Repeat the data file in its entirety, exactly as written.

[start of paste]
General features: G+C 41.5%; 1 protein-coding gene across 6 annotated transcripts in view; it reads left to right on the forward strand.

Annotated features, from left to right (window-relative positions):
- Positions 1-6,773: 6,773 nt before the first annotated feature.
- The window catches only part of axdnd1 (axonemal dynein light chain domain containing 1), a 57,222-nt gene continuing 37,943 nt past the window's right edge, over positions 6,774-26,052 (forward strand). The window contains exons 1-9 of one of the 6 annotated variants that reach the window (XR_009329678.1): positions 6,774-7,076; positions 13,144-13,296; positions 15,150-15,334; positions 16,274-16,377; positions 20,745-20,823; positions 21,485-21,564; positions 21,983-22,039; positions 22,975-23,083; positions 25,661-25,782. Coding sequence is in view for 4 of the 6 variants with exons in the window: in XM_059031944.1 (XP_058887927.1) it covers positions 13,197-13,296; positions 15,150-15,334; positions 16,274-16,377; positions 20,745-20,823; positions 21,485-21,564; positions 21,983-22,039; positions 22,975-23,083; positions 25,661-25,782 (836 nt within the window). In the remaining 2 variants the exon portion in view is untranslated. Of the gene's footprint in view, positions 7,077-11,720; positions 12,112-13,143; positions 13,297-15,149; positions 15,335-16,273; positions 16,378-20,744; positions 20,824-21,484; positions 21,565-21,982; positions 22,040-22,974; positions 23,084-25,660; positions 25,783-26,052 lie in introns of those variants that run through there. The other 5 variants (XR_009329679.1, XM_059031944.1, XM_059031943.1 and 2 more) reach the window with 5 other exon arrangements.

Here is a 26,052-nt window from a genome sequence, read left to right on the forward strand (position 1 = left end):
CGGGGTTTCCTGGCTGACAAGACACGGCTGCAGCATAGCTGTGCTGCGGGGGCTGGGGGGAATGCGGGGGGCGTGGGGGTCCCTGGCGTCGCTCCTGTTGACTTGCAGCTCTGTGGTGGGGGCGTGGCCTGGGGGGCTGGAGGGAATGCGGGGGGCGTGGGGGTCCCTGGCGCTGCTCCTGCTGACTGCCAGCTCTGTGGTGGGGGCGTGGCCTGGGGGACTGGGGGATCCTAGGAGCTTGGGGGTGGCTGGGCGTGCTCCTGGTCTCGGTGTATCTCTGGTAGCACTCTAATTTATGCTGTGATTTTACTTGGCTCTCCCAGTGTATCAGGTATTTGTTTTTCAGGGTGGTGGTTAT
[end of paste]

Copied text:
General features: G+C 41.5%; 1 protein-coding gene across 6 annotated transcripts in view; it reads left to right on the forward strand.

Annotated features, from left to right (window-relative positions):
- Positions 1-6,773: 6,773 nt before the first annotated feature.
- The window catches only part of axdnd1 (axonemal dynein light chain domain containing 1), a 57,222-nt gene continuing 37,943 nt past the window's right edge, over positions 6,774-26,052 (forward strand). The window contains exons 1-9 of one of the 6 annotated variants that reach the window (XR_009329678.1): positions 6,774-7,076; positions 13,144-13,296; positions 15,150-15,334; positions 16,274-16,377; positions 20,745-20,823; positions 21,485-21,564; positions 21,983-22,039; positions 22,975-23,083; positions 25,661-25,782. Coding sequence is in view for 4 of the 6 variants with exons in the window: in XM_059031944.1 (XP_058887927.1) it covers positions 13,197-13,296; positions 15,150-15,334; positions 16,274-16,377; positions 20,745-20,823; positions 21,485-21,564; positions 21,983-22,039; positions 22,975-23,083; positions 25,661-25,782 (836 nt within the window). In the remaining 2 variants the exon portion in view is untranslated. Of the gene's footprint in view, positions 7,077-11,720; positions 12,112-13,143; positions 13,297-15,149; positions 15,335-16,273; positions 16,378-20,744; positions 20,824-21,484; positions 21,565-21,982; positions 22,040-22,974; positions 23,084-25,660; positions 25,783-26,052 lie in introns of those variants that run through there. The other 5 variants (XR_009329679.1, XM_059031944.1, XM_059031943.1 and 2 more) reach the window with 5 other exon arrangements.

Here is a 26,052-nt window from a genome sequence, read left to right on the forward strand (position 1 = left end):
CGGGGTTTCCTGGCTGACAAGACACGGCTGCAGCATAGCTGTGCTGCGGGGGCTGGGGGGAATGCGGGGGGCGTGGGGGTCCCTGGCGTCGCTCCTGTTGACTTGCAGCTCTGTGGTGGGGGCGTGGCCTGGGGGGCTGGAGGGAATGCGGGGGGCGTGGGGGTCCCTGGCGCTGCTCCTGCTGACTGCCAGCTCTGTGGTGGGGGCGTGGCCTGGGGGACTGGGGGATCCTAGGAGCTTGGGGGTGGCTGGGCGTGCTCCTGGTCTCGGTGTATCTCTGGTAGCACTCTAATTTATGCTGTGATTTTACTTGGCTCTCCCAGTGTATCAGGTATTTGTTTTTCAGGGTGGTGGTTAT